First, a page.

Unfortunately, both the lapsed Catholics and the atheists misunderstand what the Catholic church means by "being good." We declare that it is not only possible for human beings to do good, but also to be good. 

Catholicism is about a supernatural transaction between an individual and God. God's power, which we call "grace," works on the person's whole being to effect a transformation from the inside out. We call this "divinization." The ancient church of the East calls it "theosis." This transformation allows a human being to live in a new dimension of power and glory unimagined by most of us. The second century theologian Saint Irenaeus wrote, "The glory of God is man fully alive" or as Jesus Christ himself said, "I have come to give you life—life more abundant!"

This "abundant life" means something greater than just doing good. It means being good. It means every cell and muscle, every sinew and particle of soul, every part of us being transformed with the radiant power and glory of God. It means the individual lives in a new, more dynamic dimension of reality. He or she begins to display even in this life a "god-like" quality.

The critic will reply, "If this is true, please explain the Catholic priests who rape little boys, the bishops who cover up their deeds—and not only the monsters, but the mediocre—please explain the bland, hypocritical and miserable Catholics I meet day to day who, I must say, don't seem to be transformed into beings of light by the stupendous power of the Creator."

The answer is that we are all a work in progress. This transformation is the work of a lifetime. The seed of this divine goodness is planted in our lives, but there is a real risk that it will wither and die for lack of care. It is up to us whether we live the abundant life we have been given. And while the power of God is given to enable this transformation, it is still required that we cooperate with that power. This work is at once the simplest and most difficult task of all.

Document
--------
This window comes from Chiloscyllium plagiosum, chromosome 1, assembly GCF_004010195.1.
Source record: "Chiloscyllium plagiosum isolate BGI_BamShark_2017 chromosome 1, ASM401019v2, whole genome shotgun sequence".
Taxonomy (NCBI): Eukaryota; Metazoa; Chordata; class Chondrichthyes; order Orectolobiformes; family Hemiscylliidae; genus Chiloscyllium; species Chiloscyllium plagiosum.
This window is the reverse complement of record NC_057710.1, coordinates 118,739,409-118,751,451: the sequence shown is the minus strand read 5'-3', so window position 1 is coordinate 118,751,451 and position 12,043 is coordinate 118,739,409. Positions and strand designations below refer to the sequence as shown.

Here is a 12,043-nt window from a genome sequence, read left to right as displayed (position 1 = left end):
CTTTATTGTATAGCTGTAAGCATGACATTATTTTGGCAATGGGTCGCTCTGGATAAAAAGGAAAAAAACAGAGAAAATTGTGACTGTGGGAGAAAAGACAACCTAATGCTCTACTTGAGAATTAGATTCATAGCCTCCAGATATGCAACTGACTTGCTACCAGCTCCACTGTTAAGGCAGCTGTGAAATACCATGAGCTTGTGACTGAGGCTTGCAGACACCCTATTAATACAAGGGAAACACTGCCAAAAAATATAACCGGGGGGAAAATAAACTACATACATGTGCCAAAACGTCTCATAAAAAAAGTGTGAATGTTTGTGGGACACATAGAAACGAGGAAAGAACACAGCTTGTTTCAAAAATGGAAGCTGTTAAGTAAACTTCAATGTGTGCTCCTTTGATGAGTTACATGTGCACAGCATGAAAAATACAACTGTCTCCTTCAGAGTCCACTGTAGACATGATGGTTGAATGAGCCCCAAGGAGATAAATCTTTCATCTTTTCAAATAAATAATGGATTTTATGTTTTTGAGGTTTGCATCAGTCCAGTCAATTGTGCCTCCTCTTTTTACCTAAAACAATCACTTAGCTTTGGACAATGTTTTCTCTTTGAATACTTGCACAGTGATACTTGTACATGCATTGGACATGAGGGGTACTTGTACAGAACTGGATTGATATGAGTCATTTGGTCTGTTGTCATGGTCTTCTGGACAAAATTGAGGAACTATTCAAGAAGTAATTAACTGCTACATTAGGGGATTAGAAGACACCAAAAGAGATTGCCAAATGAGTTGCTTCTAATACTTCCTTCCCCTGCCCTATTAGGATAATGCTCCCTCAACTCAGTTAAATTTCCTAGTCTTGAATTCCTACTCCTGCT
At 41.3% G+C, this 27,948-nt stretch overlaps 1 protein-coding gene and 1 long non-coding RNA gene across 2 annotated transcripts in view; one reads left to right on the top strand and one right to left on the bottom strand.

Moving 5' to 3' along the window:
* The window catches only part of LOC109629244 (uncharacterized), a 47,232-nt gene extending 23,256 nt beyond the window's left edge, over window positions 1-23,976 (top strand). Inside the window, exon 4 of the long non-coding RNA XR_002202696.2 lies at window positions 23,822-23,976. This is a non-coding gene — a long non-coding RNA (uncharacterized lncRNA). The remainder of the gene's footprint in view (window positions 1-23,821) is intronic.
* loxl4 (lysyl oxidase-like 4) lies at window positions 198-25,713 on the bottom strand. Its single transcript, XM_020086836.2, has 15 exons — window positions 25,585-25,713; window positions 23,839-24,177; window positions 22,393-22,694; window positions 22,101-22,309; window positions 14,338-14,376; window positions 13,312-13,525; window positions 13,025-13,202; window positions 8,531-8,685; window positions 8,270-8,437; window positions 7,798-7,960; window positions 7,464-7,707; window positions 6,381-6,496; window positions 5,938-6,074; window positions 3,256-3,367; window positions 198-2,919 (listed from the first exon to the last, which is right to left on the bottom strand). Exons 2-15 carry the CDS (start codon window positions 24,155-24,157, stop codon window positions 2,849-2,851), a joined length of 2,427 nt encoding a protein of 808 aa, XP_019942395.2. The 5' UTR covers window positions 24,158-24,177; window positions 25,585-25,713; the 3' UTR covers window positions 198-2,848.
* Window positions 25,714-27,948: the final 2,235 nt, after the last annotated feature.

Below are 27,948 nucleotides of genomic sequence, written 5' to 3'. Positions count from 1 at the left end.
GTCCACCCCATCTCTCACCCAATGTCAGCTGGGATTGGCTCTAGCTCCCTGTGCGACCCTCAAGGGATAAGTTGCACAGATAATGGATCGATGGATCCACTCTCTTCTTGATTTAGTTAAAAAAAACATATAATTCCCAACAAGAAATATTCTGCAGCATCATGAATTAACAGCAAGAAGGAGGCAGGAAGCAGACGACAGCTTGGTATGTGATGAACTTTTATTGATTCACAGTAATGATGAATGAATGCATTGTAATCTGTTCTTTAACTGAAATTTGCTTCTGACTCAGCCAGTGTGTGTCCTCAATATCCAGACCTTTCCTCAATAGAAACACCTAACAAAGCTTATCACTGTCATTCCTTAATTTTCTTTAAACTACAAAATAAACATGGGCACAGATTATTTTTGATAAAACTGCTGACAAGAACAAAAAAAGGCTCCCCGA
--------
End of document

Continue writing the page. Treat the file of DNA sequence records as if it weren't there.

We admit that many Catholics have failed or have not yet reached the mark, but we also insist that many others have succeeded beyond the realm of human imagination. If anyone doubts that such a transformation is possible, let them read the lives of the saints, for in the saints we do not find what we expected to find. 

We thought the saint's story would be one of exclusive piety, sweet suffering and a sort of rose-scented limp through life. Instead, we find what the church calls "heroic sanctity"—amazing stories of ordinary individuals who achieve extraordinary things because they have become extraordinary people. 

The life of the Polish priest Maximillian Kolbe is just one example: a physically sickly man living on one lung because of tuberculosis, in the 1930s he led thousands of young Polish men in a renewed Franciscan order. He started a printing press, a national newspaper with circulation in the millions, and pioneered radio broadcasting to spread the faith. Then he went to Japan as a missionary, learned the language and lived in extreme poverty, enduring persecution and misunderstanding. He built a monastery and started a seminary, wrote and printed a Japanese language paper, established a printing operation and radio station, before being summoned back to his country because of the outbreak of war. 

Because of his passive resistance to the Nazi regime, he ended up in Auschwitz where, witnesses say, his wasted body was physically radiant with light. Giving up his own meager rations, he finally also gave up his life—stepping up to take the place of a man with a wife and children who had been sentenced to death. Even in the death cell he radiated a love and goodness beyond imagining—lasting far longer in his slow starvation than anyone thought possible until he was finally dispatched with a lethal injection.

Maximillian Kolbe is just one. Should anyone doubt that this power has been released into the lives of ordinary people, let him read the real stories of more saints, for each one (in a vast variety of people around the world and down through the ages) exhibits this same unimaginable heroism—this same supernatural transformation.

So can a person be good without God? One can certainly do good deeds without God, but why settle for so little when it is possible to be utterly transformed by the ultimate power and glory into a being of unimaginable and eternal splendor?